Wonderful series and interesting info Ron!


  • Busy as a beaver needs to be reworked. Busy as a badger works for me.
    How fascinating.
    I wonder whether all badgers will tackle such hugs jobs or whether this one is particularly entrepeneurial….

    • I wondered the same thing, EC. I’m sure “they’ll” be doing more intense research on exactly that now that the behavior has been documented.

  • Linda

    And here I expected an April Fool’s entry but the video you linked to is dated March 31. Fascinating!

  • Marty K

    Fascinating articles! I had no idea that a badger could bury something so large, nor that there are beetle species of which both parents care for and feed their young in much the same way as birds.

    My only critique is in the choice of the “doo-d’doo” music; I would have selected a more dirge-like accompaniment to a burial scene. 😉

    Thanks so much for sharing such cooleriferous info, Teech! 😀

  • Patty Chadwick

    Watched video…very interesting…couldn’t believe how fast that badger worked!!! Literally zoomed around!!!

  • Joanne OBrien

    Another great educational post! Thank you. I’m sorry to hear about the plight of the Burying Beetles. These days, loving and learning about wildlife and wild places is always tinged with more than a bit of worry and sadness.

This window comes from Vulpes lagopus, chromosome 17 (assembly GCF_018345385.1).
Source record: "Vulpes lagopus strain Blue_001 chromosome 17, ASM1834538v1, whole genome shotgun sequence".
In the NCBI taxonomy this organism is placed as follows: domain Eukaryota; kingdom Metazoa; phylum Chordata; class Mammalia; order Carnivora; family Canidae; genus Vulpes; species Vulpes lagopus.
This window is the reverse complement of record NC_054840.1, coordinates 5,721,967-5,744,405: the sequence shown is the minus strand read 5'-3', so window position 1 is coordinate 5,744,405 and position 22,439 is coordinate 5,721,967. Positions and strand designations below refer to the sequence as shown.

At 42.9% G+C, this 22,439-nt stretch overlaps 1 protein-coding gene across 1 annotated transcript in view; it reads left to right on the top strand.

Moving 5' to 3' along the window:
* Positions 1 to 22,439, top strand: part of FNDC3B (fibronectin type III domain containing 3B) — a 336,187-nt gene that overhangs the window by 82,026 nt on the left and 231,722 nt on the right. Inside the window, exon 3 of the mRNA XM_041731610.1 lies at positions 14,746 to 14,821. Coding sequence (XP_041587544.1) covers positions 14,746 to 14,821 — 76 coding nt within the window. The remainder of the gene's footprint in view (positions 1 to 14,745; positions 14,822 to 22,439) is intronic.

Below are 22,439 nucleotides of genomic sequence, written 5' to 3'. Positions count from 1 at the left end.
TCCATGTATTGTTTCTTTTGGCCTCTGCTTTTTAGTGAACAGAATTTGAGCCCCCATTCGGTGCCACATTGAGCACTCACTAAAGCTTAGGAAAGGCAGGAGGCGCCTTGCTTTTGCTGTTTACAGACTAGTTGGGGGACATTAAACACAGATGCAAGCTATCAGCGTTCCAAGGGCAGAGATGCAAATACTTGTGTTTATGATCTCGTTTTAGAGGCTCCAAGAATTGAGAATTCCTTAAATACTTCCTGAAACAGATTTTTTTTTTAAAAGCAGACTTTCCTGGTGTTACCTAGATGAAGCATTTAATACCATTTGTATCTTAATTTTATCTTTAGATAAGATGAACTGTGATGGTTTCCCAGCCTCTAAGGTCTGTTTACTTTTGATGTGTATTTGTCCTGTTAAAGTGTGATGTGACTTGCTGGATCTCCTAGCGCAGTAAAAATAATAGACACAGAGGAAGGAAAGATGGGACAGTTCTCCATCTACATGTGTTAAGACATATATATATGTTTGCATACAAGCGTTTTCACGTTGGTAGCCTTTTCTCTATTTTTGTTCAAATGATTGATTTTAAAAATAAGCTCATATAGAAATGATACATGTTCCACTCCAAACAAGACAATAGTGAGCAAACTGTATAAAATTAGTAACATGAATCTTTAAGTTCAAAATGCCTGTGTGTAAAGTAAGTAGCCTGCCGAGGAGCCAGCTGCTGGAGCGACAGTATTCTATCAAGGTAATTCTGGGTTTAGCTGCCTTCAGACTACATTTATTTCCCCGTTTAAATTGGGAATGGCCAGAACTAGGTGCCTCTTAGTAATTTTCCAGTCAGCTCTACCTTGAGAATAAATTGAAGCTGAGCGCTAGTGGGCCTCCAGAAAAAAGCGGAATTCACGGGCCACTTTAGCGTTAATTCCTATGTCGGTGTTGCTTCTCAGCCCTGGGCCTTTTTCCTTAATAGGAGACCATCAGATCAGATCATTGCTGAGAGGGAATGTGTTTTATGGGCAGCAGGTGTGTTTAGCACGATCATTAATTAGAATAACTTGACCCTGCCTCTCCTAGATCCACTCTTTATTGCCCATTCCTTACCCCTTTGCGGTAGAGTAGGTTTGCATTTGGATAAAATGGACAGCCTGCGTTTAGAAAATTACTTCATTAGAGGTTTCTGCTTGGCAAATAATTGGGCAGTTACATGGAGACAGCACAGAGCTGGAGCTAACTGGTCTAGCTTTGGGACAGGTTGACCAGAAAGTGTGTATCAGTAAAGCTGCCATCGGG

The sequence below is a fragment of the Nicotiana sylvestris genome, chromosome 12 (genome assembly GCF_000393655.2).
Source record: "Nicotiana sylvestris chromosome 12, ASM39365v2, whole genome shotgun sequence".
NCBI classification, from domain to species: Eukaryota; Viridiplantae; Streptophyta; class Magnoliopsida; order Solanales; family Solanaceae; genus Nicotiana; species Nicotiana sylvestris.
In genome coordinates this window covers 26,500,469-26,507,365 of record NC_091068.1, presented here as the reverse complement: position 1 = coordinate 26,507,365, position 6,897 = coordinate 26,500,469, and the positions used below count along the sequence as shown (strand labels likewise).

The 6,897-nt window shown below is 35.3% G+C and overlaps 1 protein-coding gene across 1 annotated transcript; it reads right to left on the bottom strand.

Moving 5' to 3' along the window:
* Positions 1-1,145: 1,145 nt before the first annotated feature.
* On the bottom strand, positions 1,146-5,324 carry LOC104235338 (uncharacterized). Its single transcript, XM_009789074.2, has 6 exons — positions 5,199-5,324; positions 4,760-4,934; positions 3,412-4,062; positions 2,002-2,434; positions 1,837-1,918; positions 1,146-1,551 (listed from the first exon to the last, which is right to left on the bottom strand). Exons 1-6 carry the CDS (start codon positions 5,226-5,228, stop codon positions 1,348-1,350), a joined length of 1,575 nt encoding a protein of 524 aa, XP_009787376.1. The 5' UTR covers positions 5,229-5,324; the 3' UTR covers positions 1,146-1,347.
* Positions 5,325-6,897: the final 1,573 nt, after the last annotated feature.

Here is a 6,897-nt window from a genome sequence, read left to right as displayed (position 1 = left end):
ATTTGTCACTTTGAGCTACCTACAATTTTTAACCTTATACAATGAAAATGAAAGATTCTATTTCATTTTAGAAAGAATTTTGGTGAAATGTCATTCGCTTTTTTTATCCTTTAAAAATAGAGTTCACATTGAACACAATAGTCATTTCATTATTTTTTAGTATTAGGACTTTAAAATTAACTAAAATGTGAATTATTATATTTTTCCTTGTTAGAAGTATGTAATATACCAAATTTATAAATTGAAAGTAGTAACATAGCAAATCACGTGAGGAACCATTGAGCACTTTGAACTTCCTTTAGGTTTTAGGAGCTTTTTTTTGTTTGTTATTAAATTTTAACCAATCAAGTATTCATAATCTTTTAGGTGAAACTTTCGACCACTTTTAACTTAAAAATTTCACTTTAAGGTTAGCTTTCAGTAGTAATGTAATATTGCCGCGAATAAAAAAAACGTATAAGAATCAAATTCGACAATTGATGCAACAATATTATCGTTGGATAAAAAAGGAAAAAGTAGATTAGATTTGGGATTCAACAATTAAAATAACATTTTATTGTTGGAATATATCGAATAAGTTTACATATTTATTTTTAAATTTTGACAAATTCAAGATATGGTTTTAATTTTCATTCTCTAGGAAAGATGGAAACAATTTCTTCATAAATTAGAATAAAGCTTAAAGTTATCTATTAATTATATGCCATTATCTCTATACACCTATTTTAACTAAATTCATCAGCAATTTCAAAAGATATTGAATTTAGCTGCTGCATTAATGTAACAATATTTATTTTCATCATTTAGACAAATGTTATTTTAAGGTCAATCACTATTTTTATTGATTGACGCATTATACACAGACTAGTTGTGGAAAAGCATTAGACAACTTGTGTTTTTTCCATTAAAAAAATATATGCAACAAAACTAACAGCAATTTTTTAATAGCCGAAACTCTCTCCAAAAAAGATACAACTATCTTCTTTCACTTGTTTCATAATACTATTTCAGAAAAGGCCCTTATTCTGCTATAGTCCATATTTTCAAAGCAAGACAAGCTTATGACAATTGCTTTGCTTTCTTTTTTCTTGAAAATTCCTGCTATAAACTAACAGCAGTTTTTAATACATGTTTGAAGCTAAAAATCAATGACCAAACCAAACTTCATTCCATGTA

• Thanks, Joanne. I hope our little experiment regarding your comments having to be approved works so it now longer has to be done!

      Elephant’s Child had to go through the same process.

  • Patty Chadwick

    Is it true that Antelope Island is being closed for “six months to a year to allow for wildlife restoration and regeneration ” and will only be open to bicycles and personnel during that time? Our Turkish friend ,Yadloof Lirpa, from Sandy, emailed us this info this morning…

  • Dick Harlow

    Live and learn! Very educational, never would have known that Badgers buried their food. Would have thought that decay would set in before the animal had a chance to finish it off. Burying Beetles, yes and I have actually (some time ago, 1970s) seen them in action.
    Many thanks for the lesson.

  • Joel H

    Once a teacher, always a teacher! From a fellow teacher, -Joel

  • Patty Chadwick

    Very interesting information…We (my mother) shot woodchucks (groundhogs)because they destroyed our kitchen garden…Later, as a adult myself, woodchucks were among those I rehabbed…..Badgers are amazing creatures…never heard of them burying something as large as a calf, but with those huge digger paws and ferocious attitudes, they could probably bury a tractor!!! Occassionally you’d hear of a tractor being “stolen”, now I can’t help but wonder…..

  • Judy Gusick

    WOW! Quite a feat and stash for the badger! 🙂 Shooting “gophers” was a right of passage growing up here in North Central Montana – first “real game” for many a young hunter. 🙂 The beetles disposing of “gopher” remains is interesting. I too would have just figured coyotes/hawks etc. were doing it! GREAT education this morning! 🙂 Thx, Ron

    • “Shooting “gophers” was a right of passage growing up here in North Central Montana”

      It was exactly that in northern MT too, Judy. Still is I believe.